Many brilliant ideas and co-operations can be generated when academia and industry meets together to share knowledge and expertise. The Centre of Tourism & Leisure Management (CTLM) of the University of South Australia teamed up with the Tourism Industry Council of South Australian (TiCSA) for delivering a highly successful, interactive and edutainment industry workshop and networking event on “Art, Culture and Tourism: building the nexus for sustainable tourism growth”. Shaun de Bruyn (Chief Executive Officer, TiCSA) has been very supportive and instrumental in building industry collaborations with academia and this is the second year that TicSA partners with CTLM to produce an excellent industry event. Professor Marianna Sigala (Director of the CTLM, University of South Australia, UniSA) stressed that tourism research and education has always been a priority for the University of South Australia with a mindset to produce cutting-edge research with end-user impact and graduates ready to address industry challenges. Some recent achievements highlight the UniSA’s commitment to tourism education and research: based on the 2019 Global Ranking of Academic Subjects (GRAS) (produced by the Shanghai Ranking’s Academic Ranking of World Universities, ARWU), the Hospitality and Tourism Management programme of the UniSA Business School is ranked 21st in the world (climbing up from the 25th international position in 2018) and 4th in Australia. UniSA also increased its ERA ranking (Australian Research Council) for tourism research from a 3 star (2018) to a 4 star (2019). “This outstanding performance is a great recognition and award for the hard work and research commitment of the CTLM members”, Professor Marianna Sigala.
More than 100 tourism industry professionals and researchers attended the event, which took place at the University of South Australia, Adelaide, on the 25th July 2019. The event featured 11 academic and professional speakers, all international experts in their field. The workshop aimed to investigate how to build healthy synergies between art, culture and tourism for driving sustainable tourism development. Achieving sustainability through art, culture and events is critically important nowadays given the increasing concerns and problems of overtourism, climate change, loss of authenticity and commercialisation of culture, the urgency to build creativity into destination and contribute to all stakeholders’ financial but also socio-cultural well-being. To address the issue of sustainable growth, the programme of the event was structured into three major sections each one addressing an interesting question.
The first section included two presentations discussing issues relating to “Create an eventful destination: critical success factors”. In their talk titled “Growing the visitor economy through arts events”, Dr Sunny Lee & Dr Chris Krolikowski (School of Management, University of South Australia) explained the role of arts events in branding, promoting and developing destinations as well as creating a sense of place. The latter is critically important for supporting the generation of positive socio-cultural impacts from arts events. Dr Lee and Dr Krolikowski also stressed the need to evaluate arts events based on a balanced view (i.e. economic, socio-cultural and environmental indicators) and from a multi-stakeholder perspective (specifically the art, creative professionals, which are usually disadvantaged or ignored). Professor Ruth Rentschler & Dr Boram Lee (School of Management, University of South Australia) provided numerous suggestions on how to “Creating synergies between arts festivals and tourism: collaborative or competitive policies for South Australia?”. According to Prof Rentschler, to maximise the cultural, social and economic potential, there is a need to have a robust and appropriate cultural policy platform that is based on cross-party, inter-departmental, inter-government, and inter-agency commitment.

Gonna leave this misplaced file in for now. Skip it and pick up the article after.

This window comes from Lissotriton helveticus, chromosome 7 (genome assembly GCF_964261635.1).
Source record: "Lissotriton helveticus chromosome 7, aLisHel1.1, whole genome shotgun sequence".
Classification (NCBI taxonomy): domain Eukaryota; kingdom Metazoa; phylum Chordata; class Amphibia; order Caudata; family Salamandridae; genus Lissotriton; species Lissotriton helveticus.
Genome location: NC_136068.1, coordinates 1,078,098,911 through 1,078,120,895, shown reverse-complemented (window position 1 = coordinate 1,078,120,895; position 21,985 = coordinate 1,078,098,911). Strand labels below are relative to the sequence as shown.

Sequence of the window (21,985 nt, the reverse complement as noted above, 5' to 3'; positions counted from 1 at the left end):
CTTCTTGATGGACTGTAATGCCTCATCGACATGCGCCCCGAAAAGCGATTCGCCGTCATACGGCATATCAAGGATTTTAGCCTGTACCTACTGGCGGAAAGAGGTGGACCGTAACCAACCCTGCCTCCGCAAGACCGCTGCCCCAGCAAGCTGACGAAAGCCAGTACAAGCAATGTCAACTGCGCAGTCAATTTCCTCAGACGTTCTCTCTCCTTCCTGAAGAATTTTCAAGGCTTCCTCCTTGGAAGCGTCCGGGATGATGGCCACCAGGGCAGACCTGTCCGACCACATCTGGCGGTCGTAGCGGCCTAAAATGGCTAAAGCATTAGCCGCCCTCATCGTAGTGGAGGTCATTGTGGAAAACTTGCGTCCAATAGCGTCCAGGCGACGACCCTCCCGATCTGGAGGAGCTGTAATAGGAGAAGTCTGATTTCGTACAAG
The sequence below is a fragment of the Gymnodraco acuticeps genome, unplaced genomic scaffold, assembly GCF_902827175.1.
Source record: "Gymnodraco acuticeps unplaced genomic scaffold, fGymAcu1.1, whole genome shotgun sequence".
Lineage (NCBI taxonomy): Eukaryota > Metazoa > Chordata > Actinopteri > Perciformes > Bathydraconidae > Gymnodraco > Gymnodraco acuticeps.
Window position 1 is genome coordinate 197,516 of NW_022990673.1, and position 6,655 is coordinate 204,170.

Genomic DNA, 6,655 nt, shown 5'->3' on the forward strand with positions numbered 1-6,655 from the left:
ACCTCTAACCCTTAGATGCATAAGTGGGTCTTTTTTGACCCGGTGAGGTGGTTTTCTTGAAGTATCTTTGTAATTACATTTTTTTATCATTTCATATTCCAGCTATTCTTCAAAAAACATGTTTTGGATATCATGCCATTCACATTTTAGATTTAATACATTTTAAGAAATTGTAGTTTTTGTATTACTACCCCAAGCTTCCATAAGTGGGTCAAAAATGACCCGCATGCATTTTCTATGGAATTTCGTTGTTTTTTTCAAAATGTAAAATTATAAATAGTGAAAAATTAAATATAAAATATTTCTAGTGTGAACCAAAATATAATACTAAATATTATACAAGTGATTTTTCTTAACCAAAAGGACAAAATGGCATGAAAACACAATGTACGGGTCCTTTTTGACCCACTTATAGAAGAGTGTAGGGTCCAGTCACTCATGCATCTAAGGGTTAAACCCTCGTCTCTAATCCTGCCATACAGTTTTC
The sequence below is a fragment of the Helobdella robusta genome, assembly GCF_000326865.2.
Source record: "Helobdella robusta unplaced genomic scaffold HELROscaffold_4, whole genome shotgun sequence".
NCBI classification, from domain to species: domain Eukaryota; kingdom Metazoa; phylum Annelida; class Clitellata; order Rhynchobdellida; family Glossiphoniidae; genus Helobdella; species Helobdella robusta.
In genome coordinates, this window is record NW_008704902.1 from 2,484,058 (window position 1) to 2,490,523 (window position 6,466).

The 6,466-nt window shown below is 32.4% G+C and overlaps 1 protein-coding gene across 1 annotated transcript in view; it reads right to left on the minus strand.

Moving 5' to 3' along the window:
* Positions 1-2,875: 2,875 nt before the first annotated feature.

The second section included four inspiring presentations focusing on the topic “Performing Art in Tourism: a way to transformational and creative tourism”. Presentations provided research and practical evidence on how to valorise the affordances of art and cultural resources for designing transformational experiences that appeal to the new sophisticated generation of travellers who are seeking self-developmental ‘consumption’ opportunities to satisfy higher order than solely biological and/or hedonic needs. In her presentation titled “Art as a Serious Business: best practices for designing transformational tourism experiences” Professor Marianna Sigala (School of Management, University of South Australia) provided various examples of destinations and tourism companies using art for designing transformational experiences that inspire tourists’ behavioural, cognitive and spiritual engagement and enable them to gain experiential value that goes beyond aesthetic and hedonic benefits to also include re-thinking and re-setting of people’s values, mindsets and lifestyles. Industry examples using art for generating business and customer value were categorised into: art to be commodified; art to be consumed; art to be co-created; and art as a catalyst of the mind.
Chester Osborn (Chief Winemaker & Viticulturalist, d’Arenberg) further elaborated on the topic by providing a triggering presentation explaining the service design concept of The Cube (the iconic cellar door at McLaren Valley) that uses various arts-based projects (e.g. The Dali exhibition, cooking masterclasses, the Alternate realities museum) to provide a multi-sensorial and fully immersive experience into wine culture and lifestyles. In his presentation “Pig Farming. Attracting people in the year of the Pig”, Chester Osborn revealed several business tips on how The Cube provides a memorable and a life-changing experience to its visitors.